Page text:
What we see is shaped by what we expect to see, i.e. what we assume to be happening in classrooms. Such expectations and assumptions are not typically explicated by teachers or researchers, but we can infer them from what participants notice and how they talk about it. The key point of difference between the two perspectives is that teachers generally assume that most classroom activity is about learning, while linguistic ethnographers tend to be suspicious that displays of formal learning often reflect other, non-academic issues and concerns. Consider, for example, the following contribution to the event that Tomer brought to the data analysis workshop. Following a discussion of the stereotypes used to describe Jews in medieval Europe, one of the pupils, Noa, recounts how she learned to stop using the term 'blonde' as a stereotypical description of unintelligent girls (as in 'ditzy blonde'):
All my best friends are blondes. So on many occasions I've said to them, 'What a "blonde" thing to say', meaning like ditzy. Actually sometimes - once my friend told me that it is really not nice that I say this to her and that I'm actually making a generalisation and she's actually pretty smart and gets good grades. So I've stopped doing it because I also realised it was a generalisation which is not very nice of me. So basically I think they didn't under—. They generalised about all Jews and said that all of them are dishonest, all of them are this. When actually they're people who may be amazing.
A few of the teachers participating in the discussion pointed to this contribution as an ideal example of identity exploration. Noa, after all, appears to be relating the historical material being studied to her own life, and using the curricular contents as an opportunity to explore who she is: a person without prejudice, who doesn't make judgments on the basis of friends' hair colour.
As linguistic ethnographers, we interpreted Noa's contribution differently. The seminar lecturer noted, first, that part of what Noa was doing was to identify herself and friends publicly, in addition to commenting on the historical material. Second, he wondered to what extent she has actually learned something from the history lesson, and to what extent she is performing the role of the ideal 'identity explorer'. He pointed out what a well-crafted conversion narrative she has presented, and how it conforms to teacherly expectations for denouncing prejudice, being sensitive to others and learning from mistakes. The differences between the teachers' and our interpretations were shaped in part by divergences in our assumptions and expectations. Rather than assuming that students are by definition engaged in learning, we assume that much of what happens in classrooms is related to managing one's identity and social relations, and performing school-appropriate roles (without necessarily engaging in learning; see, e.g., Bloome, Puro & Theodorou, 1989).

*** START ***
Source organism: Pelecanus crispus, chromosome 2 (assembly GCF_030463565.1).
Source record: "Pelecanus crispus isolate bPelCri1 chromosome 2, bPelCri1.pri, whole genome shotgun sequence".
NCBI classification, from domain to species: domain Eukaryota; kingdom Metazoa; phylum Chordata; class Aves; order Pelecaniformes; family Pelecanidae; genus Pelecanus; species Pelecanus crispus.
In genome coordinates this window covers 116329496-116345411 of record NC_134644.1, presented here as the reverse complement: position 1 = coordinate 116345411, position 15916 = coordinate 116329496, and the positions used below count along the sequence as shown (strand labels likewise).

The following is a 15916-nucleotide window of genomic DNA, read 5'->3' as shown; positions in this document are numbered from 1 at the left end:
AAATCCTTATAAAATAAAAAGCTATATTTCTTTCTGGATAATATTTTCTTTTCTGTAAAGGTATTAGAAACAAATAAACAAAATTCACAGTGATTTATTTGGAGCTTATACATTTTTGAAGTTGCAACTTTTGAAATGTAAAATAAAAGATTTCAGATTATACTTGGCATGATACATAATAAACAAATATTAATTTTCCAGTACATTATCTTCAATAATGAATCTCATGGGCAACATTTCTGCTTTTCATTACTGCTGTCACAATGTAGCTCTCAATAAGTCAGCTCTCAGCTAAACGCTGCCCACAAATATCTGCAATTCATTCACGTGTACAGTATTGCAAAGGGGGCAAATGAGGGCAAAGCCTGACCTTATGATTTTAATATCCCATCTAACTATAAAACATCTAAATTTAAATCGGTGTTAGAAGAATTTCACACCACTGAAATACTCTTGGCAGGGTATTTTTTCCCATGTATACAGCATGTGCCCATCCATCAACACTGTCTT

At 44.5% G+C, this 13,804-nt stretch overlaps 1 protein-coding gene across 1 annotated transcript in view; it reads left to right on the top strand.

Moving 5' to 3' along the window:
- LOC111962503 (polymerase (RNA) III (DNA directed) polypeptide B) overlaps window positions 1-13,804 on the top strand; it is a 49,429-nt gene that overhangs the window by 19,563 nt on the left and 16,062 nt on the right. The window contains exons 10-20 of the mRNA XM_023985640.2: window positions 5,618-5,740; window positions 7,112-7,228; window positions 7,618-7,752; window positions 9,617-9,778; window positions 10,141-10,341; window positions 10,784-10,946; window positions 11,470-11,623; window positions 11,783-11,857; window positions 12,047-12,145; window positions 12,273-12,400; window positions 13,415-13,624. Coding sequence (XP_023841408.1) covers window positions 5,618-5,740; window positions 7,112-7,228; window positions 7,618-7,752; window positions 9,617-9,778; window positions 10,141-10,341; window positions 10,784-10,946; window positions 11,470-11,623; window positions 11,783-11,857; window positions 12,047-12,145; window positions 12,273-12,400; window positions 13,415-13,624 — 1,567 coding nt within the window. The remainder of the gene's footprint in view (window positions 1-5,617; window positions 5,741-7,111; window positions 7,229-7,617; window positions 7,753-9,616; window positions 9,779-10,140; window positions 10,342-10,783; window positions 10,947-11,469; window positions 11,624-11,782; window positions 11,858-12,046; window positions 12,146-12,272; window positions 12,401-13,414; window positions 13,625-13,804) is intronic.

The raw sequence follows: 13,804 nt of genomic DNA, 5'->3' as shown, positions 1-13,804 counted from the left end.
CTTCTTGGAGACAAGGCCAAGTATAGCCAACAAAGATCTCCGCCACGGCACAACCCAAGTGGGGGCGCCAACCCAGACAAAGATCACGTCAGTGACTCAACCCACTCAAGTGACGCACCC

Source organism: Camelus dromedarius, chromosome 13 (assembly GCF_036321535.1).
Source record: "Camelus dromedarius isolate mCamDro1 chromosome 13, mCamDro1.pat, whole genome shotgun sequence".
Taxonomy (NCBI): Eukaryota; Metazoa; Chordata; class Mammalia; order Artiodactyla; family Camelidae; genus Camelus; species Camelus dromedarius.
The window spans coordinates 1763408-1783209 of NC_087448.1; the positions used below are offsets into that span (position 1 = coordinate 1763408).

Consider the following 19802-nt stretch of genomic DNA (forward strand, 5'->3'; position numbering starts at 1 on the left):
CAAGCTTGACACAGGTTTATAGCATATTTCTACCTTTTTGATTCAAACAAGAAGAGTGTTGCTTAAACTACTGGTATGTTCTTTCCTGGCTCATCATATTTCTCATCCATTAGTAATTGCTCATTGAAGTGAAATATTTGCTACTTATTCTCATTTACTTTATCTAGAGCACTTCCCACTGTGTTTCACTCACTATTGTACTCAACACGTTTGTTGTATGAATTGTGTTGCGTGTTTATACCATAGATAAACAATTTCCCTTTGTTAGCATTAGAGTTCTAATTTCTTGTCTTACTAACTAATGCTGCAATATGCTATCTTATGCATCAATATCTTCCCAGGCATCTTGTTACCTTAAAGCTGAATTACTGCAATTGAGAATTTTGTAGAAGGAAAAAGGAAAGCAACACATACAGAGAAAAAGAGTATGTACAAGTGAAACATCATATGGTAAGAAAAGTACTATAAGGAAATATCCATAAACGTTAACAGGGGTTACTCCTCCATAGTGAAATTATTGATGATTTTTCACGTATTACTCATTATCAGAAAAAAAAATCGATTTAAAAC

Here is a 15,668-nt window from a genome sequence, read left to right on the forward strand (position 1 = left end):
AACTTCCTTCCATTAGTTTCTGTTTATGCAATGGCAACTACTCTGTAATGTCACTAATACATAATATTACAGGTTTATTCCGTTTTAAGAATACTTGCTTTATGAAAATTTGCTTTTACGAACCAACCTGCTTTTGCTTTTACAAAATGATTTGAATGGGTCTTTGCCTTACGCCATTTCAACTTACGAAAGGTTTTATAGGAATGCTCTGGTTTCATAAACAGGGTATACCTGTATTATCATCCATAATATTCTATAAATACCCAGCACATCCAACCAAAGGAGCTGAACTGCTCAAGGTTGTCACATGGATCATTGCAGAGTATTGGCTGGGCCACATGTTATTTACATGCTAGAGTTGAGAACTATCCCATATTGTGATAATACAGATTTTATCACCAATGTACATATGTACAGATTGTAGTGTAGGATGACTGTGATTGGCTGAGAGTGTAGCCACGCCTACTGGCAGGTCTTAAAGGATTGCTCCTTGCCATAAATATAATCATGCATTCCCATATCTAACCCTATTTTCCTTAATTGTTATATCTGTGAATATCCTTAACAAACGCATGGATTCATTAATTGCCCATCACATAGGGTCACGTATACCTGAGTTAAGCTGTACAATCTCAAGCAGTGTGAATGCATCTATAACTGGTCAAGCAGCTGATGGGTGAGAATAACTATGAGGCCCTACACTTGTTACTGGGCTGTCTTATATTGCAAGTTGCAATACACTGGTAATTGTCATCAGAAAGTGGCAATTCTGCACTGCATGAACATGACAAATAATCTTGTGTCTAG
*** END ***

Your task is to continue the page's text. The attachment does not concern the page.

A second key difference between the assumptions underlying the two perspectives relates to the presumed distribution of agency and responsibility. While the pedagogical perspective tends to attribute almost all responsibility for classroom activity to the teacher, who is assumed to be generally in control of the classroom, in the linguistic ethnographic perspective power relations are co-constructed by teachers and students, with the latter often constraining the former no less than the former influence the latter. So, for example, in many of our video clips the teachers talk most of the time. Teachers viewing these clips interpret the situation as one in which the teacher has 'dominated' classroom discourse, has occupied all available space and thereby crowded out pupil voices. When we look at these clips, we often see the teacher offering pupils opportunities to participate, for example, by posing questions to them, but the latter have not cooperated - they 'coerce' the teacher to talk through their own silence.
A third difference relates to assumptions about pupils' ability and how central it is for understanding what happens in classrooms.
Teachers often use 'high' and 'low ability' as key factors for predicting or explaining student classroom participation and academic success. Ability is often assumed to be innate, and inherited (either genetically or socially) and therefore for the most part beyond the control of the school. Thus, for example, in Tomer's lesson, the participating teachers explained the pupils' good behaviour and relative articulateness as a function of the school's location in affluent north Tel-Aviv. For linguistic ethnographers, low and high ability are viewed as social constructions, the context-dependent product of pupils' interaction with their environment rather than some innate quality that moves with them from place to place. Schooling is organised such that some pupils appear 'bright' and others 'slow', and part of the analyst's task involves uncovering these processes (see Varenne & McDermott, 1998, on the way that schooling constructs social categories of relative ability, and Snell & Lefstein, 2012, on how teachers' interpretations of classroom events are shaped by their assessments of pupil ability).